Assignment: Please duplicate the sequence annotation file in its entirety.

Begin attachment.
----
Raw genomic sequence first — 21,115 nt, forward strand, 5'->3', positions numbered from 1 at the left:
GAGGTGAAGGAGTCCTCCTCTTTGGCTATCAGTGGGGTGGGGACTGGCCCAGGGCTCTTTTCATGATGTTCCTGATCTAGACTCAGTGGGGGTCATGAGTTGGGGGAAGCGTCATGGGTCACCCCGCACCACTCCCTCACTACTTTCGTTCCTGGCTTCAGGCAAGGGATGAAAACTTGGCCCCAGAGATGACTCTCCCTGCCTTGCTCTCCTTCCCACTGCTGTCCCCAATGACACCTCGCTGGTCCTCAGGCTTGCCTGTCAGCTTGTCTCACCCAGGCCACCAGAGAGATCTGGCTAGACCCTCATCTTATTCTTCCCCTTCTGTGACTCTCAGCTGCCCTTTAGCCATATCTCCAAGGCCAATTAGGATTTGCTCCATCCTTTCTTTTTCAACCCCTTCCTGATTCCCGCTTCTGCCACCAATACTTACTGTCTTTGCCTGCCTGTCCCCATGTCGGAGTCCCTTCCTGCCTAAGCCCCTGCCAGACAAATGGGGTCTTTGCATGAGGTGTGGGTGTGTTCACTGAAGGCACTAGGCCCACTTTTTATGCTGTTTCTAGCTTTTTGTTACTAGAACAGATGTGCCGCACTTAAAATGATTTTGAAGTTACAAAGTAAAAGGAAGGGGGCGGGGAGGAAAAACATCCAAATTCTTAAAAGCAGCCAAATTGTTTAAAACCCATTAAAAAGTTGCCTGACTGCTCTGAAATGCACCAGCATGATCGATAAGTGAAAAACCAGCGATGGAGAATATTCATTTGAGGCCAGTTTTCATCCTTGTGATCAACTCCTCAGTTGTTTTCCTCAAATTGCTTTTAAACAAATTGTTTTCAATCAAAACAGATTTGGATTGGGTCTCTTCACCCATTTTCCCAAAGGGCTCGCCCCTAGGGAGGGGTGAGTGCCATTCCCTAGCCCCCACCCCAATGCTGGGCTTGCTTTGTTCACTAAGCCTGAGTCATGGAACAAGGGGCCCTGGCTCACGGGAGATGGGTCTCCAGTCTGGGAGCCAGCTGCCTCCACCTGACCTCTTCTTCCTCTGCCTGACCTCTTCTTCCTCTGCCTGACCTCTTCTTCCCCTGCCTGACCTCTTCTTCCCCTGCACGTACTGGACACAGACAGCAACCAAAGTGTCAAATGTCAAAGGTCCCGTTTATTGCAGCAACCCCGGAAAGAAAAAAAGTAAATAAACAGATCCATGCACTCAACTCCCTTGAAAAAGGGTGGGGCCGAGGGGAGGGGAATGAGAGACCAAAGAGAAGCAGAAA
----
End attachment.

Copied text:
Raw genomic sequence first — 21,115 nt, forward strand, 5'->3', positions numbered from 1 at the left:
GAGGTGAAGGAGTCCTCCTCTTTGGCTATCAGTGGGGTGGGGACTGGCCCAGGGCTCTTTTCATGATGTTCCTGATCTAGACTCAGTGGGGGTCATGAGTTGGGGGAAGCGTCATGGGTCACCCCGCACCACTCCCTCACTACTTTCGTTCCTGGCTTCAGGCAAGGGATGAAAACTTGGCCCCAGAGATGACTCTCCCTGCCTTGCTCTCCTTCCCACTGCTGTCCCCAATGACACCTCGCTGGTCCTCAGGCTTGCCTGTCAGCTTGTCTCACCCAGGCCACCAGAGAGATCTGGCTAGACCCTCATCTTATTCTTCCCCTTCTGTGACTCTCAGCTGCCCTTTAGCCATATCTCCAAGGCCAATTAGGATTTGCTCCATCCTTTCTTTTTCAACCCCTTCCTGATTCCCGCTTCTGCCACCAATACTTACTGTCTTTGCCTGCCTGTCCCCATGTCGGAGTCCCTTCCTGCCTAAGCCCCTGCCAGACAAATGGGGTCTTTGCATGAGGTGTGGGTGTGTTCACTGAAGGCACTAGGCCCACTTTTTATGCTGTTTCTAGCTTTTTGTTACTAGAACAGATGTGCCGCACTTAAAATGATTTTGAAGTTACAAAGTAAAAGGAAGGGGGCGGGGAGGAAAAACATCCAAATTCTTAAAAGCAGCCAAATTGTTTAAAACCCATTAAAAAGTTGCCTGACTGCTCTGAAATGCACCAGCATGATCGATAAGTGAAAAACCAGCGATGGAGAATATTCATTTGAGGCCAGTTTTCATCCTTGTGATCAACTCCTCAGTTGTTTTCCTCAAATTGCTTTTAAACAAATTGTTTTCAATCAAAACAGATTTGGATTGGGTCTCTTCACCCATTTTCCCAAAGGGCTCGCCCCTAGGGAGGGGTGAGTGCCATTCCCTAGCCCCCACCCCAATGCTGGGCTTGCTTTGTTCACTAAGCCTGAGTCATGGAACAAGGGGCCCTGGCTCACGGGAGATGGGTCTCCAGTCTGGGAGCCAGCTGCCTCCACCTGACCTCTTCTTCCTCTGCCTGACCTCTTCTTCCTCTGCCTGACCTCTTCTTCCCCTGCCTGACCTCTTCTTCCCCTGCACGTACTGGACACAGACAGCAACCAAAGTGTCAAATGTCAAAGGTCCCGTTTATTGCAGCAACCCCGGAAAGAAAAAAAGTAAATAAACAGATCCATGCACTCAACTCCCTTGAAAAAGGGTGGGGCCGAGGGGAGGGGAATGAGAGACCAAAGAGAAGCAGAAA